Surprisingly the cell biology of chromoplast differentiation has been poorly described and until recently was dependent upon electron microscopy descriptions of their structure (Harris and Spurr 1969a, 1969b; Thomson and Whatley 1980; Bathgate et al. 1985). Internally, chromoplast structure appears dependant on which type of carotenoids are sequestered within them since the internal architecture is highly variable and can consist of either plastoglobules of pigment, crystalline structures of carotenoids, microfibrillar structures with sequestered carote-noids, extensive internal membranous structures or a mixture of these. Gunning (2004) shows particularly beautiful colour images of red and yellow chromoplasts in a variety of petals and fruits.
In recent years, the exploitation of green fluorescent proteins targeted to the plastid compartment has enabled chromoplasts to be observed within the whole cell and some aspects of their cell biology have been revealed, primarily in the ripening fruits of tomato (Fig. 1). In the light microscope, these red tomato chro-moplasts appear as small heterogeneously shaped organelles with little clear structure. The production of thin membranous tubules from the chromoplasts called stromules, a feature of plastids in general, has been well studied and will be discussed in Section 6. Occasionally, the membrane of tomato chromoplasts is distorted by long thin crystals of lycopene (Pyke and Howells 2002). Mature pericarp cells in the fleshy part of the ripe tomato fruit are large and may contain up to 2000 red pigmented chromoplasts, which are generated from populations of dividing chloroplasts, that accumulate during the green phase of fruit development. During the differentiation of chromoplasts from chloroplasts, a heterogeneous array of small bodies within the cell can be observed, some of which appear to be broken pieces of stromule or even vesicles which appear to bud from the chloroplast body and are revealed by the GFP they carry (Waters et al. 2004; Forth and Pyke 2006). Thus, two different processes could give rise to large populations of differentiated chromoplasts within the cell and gives support to the idea that chromoplasts are little more than storage sacs with high levels of carotenoid bio-synthetic enzyme activity.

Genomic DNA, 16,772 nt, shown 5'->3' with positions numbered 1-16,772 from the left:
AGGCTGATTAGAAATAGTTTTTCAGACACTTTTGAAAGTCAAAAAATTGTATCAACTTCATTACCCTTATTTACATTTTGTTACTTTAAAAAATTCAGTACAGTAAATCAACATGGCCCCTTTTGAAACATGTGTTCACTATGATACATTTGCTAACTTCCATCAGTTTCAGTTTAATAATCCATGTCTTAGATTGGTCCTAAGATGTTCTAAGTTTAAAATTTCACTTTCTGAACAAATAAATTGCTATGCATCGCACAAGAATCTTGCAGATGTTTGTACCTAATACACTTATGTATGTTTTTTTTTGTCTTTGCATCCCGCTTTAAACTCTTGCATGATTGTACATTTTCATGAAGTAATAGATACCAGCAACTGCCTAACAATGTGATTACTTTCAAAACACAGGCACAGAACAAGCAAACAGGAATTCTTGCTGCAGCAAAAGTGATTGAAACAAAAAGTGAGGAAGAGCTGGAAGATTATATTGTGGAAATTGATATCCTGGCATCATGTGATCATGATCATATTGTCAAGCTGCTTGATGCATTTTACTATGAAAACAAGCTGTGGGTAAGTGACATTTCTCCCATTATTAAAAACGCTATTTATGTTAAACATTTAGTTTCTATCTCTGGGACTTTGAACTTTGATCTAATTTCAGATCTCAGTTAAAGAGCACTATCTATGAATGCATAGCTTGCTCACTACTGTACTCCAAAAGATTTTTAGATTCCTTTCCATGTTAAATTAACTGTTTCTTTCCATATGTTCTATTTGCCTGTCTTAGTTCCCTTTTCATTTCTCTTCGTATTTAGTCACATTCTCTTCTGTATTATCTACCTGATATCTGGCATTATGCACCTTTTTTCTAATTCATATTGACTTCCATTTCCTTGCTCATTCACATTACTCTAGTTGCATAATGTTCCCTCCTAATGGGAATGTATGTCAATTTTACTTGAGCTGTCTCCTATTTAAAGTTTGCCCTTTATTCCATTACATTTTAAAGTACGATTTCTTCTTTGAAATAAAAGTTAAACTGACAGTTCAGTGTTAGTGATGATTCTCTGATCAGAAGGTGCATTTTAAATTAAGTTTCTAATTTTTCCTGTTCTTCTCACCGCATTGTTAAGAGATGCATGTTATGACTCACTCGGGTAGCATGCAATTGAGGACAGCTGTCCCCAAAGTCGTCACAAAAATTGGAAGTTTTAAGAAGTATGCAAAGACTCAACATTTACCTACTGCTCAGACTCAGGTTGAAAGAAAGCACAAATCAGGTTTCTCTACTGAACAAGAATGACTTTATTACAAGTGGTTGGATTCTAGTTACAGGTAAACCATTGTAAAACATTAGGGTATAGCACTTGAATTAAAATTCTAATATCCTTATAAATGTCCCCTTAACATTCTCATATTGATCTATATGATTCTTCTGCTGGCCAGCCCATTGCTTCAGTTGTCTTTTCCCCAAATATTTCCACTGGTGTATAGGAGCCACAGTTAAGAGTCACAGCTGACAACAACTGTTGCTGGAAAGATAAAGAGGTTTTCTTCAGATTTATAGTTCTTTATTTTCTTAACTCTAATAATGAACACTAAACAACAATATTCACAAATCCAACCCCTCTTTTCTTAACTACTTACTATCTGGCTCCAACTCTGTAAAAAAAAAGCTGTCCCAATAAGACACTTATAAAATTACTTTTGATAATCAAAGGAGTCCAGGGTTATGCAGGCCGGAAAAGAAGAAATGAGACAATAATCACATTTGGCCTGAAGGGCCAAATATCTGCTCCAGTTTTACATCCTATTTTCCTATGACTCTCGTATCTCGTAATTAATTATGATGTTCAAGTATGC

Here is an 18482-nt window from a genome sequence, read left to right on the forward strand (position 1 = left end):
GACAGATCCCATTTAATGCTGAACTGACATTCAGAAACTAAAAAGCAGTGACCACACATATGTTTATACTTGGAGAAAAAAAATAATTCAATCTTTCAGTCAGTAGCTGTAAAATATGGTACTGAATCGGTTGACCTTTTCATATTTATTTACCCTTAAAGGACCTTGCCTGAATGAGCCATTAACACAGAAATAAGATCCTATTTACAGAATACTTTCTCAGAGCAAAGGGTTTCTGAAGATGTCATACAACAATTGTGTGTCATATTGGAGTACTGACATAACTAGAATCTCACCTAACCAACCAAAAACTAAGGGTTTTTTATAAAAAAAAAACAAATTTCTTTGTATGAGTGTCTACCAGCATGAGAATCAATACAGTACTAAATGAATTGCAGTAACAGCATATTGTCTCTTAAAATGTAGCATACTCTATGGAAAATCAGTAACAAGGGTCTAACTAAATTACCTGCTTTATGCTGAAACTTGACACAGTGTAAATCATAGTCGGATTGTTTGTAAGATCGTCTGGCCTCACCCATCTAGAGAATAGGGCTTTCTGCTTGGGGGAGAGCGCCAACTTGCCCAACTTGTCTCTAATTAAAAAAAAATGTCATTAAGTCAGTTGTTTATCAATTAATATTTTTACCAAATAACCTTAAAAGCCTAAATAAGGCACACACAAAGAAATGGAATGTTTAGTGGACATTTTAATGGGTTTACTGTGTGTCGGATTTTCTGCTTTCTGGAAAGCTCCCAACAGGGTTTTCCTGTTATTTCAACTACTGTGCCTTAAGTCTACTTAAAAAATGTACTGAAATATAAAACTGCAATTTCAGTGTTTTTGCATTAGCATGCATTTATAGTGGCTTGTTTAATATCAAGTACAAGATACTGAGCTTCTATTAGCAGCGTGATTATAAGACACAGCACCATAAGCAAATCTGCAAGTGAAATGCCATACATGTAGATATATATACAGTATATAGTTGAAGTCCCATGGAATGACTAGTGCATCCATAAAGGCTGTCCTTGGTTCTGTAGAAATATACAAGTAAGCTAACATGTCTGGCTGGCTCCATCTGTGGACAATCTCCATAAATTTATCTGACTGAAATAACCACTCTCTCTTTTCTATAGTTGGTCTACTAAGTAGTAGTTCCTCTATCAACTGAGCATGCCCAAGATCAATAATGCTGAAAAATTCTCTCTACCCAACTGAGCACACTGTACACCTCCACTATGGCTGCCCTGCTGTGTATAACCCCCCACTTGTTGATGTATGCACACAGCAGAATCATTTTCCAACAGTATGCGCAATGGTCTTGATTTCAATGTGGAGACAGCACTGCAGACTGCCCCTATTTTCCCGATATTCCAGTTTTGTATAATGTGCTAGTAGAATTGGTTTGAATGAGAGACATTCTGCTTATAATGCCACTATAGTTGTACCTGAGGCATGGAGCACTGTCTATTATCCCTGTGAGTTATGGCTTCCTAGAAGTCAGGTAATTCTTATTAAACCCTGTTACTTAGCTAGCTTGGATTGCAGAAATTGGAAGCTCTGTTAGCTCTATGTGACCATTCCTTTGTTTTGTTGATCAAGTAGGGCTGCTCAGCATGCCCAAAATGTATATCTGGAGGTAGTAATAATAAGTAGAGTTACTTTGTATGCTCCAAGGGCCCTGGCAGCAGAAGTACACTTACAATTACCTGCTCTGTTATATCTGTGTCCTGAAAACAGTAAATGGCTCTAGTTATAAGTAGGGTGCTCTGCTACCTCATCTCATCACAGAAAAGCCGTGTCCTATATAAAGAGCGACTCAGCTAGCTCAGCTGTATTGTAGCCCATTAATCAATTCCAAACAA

Fig. 1 (overleaf). Variation in plastid morphology. (A) Chloroplasts in a leaf stomatal guard cells containing GFP, which fluoresces green on a background of red chlorophyll fluorescence. These chloroplasts have a conventional chloroplast morphology and have only small stromule protrusions. (B) Isolated giant mesophyll cell chloroplasts from Arabi-dopsis leaves expressing antisense copies of the FtsZ plastid division protein. These chloro-plasts are highly variable in shape but maintain their complex morphologies when isolated from the cell. (C) Plastids in the hypocotyl cells of a tobacco seedling illuminated by targeting green fluorescent protein to the plastids. These plastids show extensive stromules and complex looping. (D) Plastids in the epidermal cell of an Arabidopsis root illuminated by targeting green fluorescent protein to the plastids. These plastids are highly variable in morphology, at the most extreme showing thin stromules. (E) Image of a pericarp cell in a tomato fruit at the onset of chromoplast differentiation from chloroplasts. Green fluorescent protein has been targeted to the plastids. Yellow plastid bodies exhibit both green fluorescent protein fluorescence as well as red chlorophyll fluorescence. Some red plastid bodies contain little GFP. A large number of plastid-derived structures, which contain bright green GFP are visible, both as stromules and distinct vesicle-like structures which appear to bud off from the main plastid bodies and lack chlorophyll. (F) Two chromoplasts in a tomato pericarp cell, which contain extensive GFP in the main chromoplasts bodies and are connected by two long thin stromules which show significant beading. (G and H) The cytoplasm of a pericarp cell from a ripe tomato view with brightfield (G) and with GFP fluorescence targeted to the plastid. A stromule emanating from a plastid body is obvious as are crystals of lycopene, which contain GFP and presumably are surrounded by a chromoplast membrane.